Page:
Out-of-hours is defined as weeknights from 6.30pm to 8.00am, weekends from 6.30pm on Friday to 8.00am on Monday and Bank Holidays until 8.00am the next morning.
Outside surgery hours, call the usual surgery number and listen to the message - it will tell you how to contact the out-of-hours service. If you need to see a doctor and are able to travel by car, you may be asked to attend their clinic. If you are too unwell to travel, a doctor or paramedic may visit your home according to your medical needs.
Please only use the out-of-hours service if your medical condition is such that you cannot possibly wait until the surgery opens again. The provision of an out-of-hours service costs local health authorities a lot of money and its resources are stretched by inappropriate use, meaning that patients who really need attention have to wait longer.
NHS 111 is much more than a helpline - if you're worried about an urgent medical concern, you can call 111 to speak to a fully trained adviser.
Depending on the situation, the NHS 111 team can connect you to a nurse, emergency dentist or even a GP, and can arrange face-to-face appointments if they think you need one.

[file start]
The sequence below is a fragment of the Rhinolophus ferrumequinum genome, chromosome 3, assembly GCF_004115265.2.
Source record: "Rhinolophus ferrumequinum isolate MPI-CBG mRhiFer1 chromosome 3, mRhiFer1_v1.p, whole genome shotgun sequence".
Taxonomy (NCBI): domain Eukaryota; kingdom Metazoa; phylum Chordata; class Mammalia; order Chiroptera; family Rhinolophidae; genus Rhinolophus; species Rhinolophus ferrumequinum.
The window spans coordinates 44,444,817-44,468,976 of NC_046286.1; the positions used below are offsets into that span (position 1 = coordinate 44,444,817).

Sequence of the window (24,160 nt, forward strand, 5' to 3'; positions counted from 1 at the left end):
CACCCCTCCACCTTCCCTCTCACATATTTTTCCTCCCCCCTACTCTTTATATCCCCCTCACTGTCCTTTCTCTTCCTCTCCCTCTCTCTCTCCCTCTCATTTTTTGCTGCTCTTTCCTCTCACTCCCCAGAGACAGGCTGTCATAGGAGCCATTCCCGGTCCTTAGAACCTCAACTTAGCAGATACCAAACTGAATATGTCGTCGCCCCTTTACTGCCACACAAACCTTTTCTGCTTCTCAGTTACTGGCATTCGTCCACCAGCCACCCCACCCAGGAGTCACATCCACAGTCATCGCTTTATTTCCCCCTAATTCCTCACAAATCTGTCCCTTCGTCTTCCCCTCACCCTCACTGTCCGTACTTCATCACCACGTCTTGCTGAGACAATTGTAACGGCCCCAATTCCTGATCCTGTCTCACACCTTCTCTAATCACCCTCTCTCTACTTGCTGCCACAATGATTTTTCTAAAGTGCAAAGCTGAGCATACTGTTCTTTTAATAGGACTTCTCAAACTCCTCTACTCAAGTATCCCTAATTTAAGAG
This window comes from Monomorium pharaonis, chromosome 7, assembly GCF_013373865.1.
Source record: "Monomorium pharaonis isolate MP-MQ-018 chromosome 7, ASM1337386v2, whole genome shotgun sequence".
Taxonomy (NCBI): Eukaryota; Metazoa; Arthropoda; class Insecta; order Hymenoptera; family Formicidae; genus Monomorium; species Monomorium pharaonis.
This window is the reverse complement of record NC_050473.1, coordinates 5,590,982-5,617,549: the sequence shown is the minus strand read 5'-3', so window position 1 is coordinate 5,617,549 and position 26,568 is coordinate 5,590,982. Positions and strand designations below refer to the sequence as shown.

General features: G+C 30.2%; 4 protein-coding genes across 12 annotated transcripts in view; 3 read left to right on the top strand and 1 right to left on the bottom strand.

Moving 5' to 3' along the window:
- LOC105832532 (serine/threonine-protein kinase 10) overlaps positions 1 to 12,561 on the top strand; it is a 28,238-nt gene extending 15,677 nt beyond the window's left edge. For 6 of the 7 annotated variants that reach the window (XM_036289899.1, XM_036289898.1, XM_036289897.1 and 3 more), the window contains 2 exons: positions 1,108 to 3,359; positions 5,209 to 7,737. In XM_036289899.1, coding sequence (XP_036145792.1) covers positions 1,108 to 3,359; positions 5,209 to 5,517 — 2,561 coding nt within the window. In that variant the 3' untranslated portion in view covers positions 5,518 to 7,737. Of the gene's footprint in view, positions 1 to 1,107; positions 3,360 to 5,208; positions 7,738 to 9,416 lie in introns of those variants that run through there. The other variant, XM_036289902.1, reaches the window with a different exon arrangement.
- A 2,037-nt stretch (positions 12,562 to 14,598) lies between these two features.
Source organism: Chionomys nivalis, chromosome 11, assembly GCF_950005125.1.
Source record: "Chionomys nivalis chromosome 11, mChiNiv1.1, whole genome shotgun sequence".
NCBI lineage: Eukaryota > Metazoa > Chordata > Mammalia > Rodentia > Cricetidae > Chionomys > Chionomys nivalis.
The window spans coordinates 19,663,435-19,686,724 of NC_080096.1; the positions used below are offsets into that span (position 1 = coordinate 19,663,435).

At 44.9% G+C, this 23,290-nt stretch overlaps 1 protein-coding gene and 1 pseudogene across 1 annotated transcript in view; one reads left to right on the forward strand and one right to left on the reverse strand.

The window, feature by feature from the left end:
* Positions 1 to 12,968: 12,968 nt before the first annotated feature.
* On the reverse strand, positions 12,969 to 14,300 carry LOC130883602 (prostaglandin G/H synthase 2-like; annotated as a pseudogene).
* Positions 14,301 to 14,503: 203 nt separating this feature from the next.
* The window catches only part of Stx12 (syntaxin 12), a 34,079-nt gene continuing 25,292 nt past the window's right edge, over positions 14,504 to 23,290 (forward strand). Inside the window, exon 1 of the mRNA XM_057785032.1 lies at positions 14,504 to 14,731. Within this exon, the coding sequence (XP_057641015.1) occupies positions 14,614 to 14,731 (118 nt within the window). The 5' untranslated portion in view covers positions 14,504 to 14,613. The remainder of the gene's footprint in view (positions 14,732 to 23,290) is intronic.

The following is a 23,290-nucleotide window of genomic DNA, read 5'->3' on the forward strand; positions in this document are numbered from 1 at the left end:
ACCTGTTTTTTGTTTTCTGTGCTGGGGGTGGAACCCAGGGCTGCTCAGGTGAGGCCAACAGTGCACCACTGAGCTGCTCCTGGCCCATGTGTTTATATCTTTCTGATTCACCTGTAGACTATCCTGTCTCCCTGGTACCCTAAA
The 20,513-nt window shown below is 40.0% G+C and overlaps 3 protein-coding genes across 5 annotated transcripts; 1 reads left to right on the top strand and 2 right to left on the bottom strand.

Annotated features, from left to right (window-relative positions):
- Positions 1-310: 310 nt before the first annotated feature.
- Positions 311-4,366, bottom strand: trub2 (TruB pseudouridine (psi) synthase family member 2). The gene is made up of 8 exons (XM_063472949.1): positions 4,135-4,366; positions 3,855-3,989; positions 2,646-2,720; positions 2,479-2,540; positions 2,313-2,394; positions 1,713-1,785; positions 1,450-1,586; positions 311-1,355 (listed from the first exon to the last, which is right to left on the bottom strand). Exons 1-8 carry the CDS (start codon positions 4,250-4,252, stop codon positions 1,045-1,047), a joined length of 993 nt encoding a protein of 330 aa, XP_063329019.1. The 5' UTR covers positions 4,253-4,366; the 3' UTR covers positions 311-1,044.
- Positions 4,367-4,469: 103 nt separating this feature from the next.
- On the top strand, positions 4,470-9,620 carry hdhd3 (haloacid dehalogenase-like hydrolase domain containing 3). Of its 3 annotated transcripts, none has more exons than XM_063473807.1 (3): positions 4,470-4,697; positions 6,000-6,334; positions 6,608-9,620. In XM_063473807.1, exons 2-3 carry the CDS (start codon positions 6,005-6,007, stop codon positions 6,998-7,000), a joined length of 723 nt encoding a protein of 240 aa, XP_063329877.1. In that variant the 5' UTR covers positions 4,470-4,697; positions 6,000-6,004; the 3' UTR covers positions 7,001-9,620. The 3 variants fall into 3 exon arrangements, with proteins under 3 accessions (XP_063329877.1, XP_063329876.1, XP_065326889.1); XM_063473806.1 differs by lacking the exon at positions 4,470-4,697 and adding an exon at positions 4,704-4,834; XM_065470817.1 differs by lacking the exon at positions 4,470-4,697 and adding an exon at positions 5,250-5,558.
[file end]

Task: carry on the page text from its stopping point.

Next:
NHS 111 advisers can also assess if you need an ambulance and send one immediately if necessary.
If you're worried about an urgent medical concern, call 111 and speak to a fully trained adviser. For less urgent health needs, contact your GP or local pharmacist.
Visit the NHS111 website for more information.
Call 999 in a medical emergency - when someone is seriously ill or injured and their life is at risk.
Medical emergencies can include:
Call 999 immediately if you or someone else is having a heart attack or stroke. Every second counts with these conditions.
Also call 999 if you think someone has had a major trauma. Major trauma is often the result of a serious road traffic accident, a stabbing, a shooting, a fall from height, or a serious head injury.